WASHINGTON, May 16 (Xinhua) — Slapping higher tariffs on Chinese imports cannot fix any trade problem between China and the United States, but will only hurt American consumers and businesses, said a senior executive of a major U.S. trade association.
“Taxing Americans is not the way to resolve the trade war,” Nate Herman, senior vice president for supply chain of the American Apparel and Footwear Association (AAFA), told Xinhua on Wednesday, echoing the argument that additional tariffs are effectively a tax on Americans.
“It’s not effective and only hurts American businesses, American consumers and American workers,” he said.
The United States increased additional tariffs on 200 billion U.S. dollars’ worth of Chinese goods from 10 percent to 25 percent on Friday, and has threatened to raise tariffs on some 300 billion dollars’ worth of Chinese imports yet to be hit.
Herman said his association, which represents over 1,000 well-known brands worldwide, is seriously affected by the tax increase and concerned about the latest tariff threat in particular.
The AAFA said in a statement Monday that the latest U.S. tariff threat is “catastrophic for the U.S. economy,” adding it is “severely disappointed” that the potential duties will cover products “including clothing, shoes, and other textiles.”
“We’re trying to prepare (for the new tariffs), but as you know, it’s not easy to move supply chains that have been built up, in many cases, over 15 to 20 years in China,” he said, adding that AAFA member companies’ relationships with Chinese suppliers are “unique.”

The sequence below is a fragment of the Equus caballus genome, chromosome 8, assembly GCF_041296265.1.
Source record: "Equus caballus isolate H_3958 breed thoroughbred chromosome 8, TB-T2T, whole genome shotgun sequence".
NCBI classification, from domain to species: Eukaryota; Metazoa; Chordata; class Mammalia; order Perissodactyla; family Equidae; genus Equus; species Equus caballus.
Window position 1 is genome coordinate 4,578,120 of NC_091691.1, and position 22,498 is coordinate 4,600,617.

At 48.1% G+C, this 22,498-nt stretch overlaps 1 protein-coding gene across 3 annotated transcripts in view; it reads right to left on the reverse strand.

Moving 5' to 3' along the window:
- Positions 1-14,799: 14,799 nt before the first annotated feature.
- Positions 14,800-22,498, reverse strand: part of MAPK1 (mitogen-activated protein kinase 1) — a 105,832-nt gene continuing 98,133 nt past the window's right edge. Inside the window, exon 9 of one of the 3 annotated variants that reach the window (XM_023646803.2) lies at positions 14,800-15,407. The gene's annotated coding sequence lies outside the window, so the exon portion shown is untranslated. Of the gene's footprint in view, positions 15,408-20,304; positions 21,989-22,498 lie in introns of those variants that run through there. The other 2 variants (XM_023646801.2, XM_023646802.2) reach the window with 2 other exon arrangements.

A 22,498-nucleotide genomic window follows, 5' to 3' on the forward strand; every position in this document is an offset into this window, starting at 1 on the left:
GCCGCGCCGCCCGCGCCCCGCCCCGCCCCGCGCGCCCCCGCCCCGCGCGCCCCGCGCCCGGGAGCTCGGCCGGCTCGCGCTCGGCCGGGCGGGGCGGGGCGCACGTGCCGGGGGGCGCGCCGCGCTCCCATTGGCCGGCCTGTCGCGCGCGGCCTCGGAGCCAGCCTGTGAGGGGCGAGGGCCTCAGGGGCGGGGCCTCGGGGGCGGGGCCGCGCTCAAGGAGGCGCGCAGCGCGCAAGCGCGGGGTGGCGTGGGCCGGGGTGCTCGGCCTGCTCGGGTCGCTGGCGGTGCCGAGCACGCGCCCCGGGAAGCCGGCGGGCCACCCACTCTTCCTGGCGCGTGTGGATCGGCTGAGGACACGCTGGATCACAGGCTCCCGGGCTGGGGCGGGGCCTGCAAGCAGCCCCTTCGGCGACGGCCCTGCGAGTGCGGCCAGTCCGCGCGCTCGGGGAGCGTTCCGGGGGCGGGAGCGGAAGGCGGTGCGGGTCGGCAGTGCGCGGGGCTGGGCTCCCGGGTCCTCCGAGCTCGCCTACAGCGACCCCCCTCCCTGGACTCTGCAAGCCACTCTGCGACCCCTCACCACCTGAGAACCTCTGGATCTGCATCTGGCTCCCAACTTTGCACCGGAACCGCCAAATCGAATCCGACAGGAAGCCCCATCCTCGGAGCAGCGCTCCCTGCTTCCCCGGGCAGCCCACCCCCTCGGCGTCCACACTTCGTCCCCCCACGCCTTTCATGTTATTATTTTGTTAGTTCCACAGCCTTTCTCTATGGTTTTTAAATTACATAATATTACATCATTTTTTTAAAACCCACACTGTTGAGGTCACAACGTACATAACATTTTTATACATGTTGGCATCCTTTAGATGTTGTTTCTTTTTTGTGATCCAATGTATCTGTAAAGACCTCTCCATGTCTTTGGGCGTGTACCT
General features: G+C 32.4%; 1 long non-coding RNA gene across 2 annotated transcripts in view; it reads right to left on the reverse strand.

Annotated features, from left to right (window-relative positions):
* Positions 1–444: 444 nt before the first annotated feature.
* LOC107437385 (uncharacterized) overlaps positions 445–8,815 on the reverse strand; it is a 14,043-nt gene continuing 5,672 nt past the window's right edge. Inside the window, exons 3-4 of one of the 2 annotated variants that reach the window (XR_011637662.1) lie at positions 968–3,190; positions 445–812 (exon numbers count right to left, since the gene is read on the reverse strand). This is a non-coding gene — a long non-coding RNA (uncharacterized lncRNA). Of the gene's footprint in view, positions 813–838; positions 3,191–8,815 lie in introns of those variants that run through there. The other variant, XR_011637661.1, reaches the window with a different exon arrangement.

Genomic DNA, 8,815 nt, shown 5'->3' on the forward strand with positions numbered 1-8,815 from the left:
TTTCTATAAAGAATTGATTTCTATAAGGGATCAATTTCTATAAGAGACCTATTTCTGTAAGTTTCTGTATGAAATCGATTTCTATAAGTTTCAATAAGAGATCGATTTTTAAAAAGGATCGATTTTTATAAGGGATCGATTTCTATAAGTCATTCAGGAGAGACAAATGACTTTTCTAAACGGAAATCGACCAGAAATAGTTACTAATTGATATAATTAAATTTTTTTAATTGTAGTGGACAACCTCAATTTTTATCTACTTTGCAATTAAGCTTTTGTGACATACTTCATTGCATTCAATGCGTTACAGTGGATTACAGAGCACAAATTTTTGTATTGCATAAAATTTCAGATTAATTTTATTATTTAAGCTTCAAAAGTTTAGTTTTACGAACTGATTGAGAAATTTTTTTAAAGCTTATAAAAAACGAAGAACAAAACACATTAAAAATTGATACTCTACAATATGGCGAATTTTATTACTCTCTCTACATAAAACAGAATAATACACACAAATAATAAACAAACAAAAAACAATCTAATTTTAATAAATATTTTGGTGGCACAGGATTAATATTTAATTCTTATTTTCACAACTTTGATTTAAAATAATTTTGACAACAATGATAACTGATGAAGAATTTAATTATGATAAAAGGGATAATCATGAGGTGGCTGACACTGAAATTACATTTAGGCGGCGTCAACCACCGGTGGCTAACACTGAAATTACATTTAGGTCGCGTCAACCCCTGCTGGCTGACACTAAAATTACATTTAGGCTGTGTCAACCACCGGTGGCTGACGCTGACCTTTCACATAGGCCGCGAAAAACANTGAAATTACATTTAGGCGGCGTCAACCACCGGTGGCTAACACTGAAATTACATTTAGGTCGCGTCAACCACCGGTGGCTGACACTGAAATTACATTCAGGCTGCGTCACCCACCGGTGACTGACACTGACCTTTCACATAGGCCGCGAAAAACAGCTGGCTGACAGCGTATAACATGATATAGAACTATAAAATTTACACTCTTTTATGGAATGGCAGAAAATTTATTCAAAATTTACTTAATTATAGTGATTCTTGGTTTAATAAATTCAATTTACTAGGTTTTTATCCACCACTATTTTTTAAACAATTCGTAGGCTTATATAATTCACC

According to Herman, today 82 percent of all travel goods and fashion accessories, 69 percent of all shoes, and 42 percent of all apparel sold in the United States come from China.
Before the interview, Herman testified at a hearing held by the Office of the United States Trade Representative (USTR), which was soliciting public comments regarding the potential imposition of more tariffs on imports from the European Union (EU).
Washington alleged that the EU and certain member countries subsidized large civil aircraft manufacturers, consequently harming U.S. interests in the aviation sector.
Herman said in his testimony that the industry AAFA represents was “dragged into” the U.S.-EU aviation dispute. “It makes no sense, but here we are,” he said.
The industry’s global value chains, Herman said, directly employ over four million Americans, and “are under a sustained attack right now by our own government.”
With respect to China, Herman said “most companies making clothes, shoes, and fashion accessories in the United States today rely on textiles and other inputs from China to manufacture their products.”
He lamented the fact that due to the U.S. tariff measures, “exports to China of U.S.-made cotton, textiles, clothes, shoes, travel goods, and fashion accessories all face significant retaliatory tariffs.”
“We urge the government not to impose retaliatory tariffs on our industry. We shouldn’t be here,” Herman said in the closing remarks of his testimony.
“Just as important, our industry, and our four million American workers, can’t afford yet another new tax on our businesses and our consumers,” he said.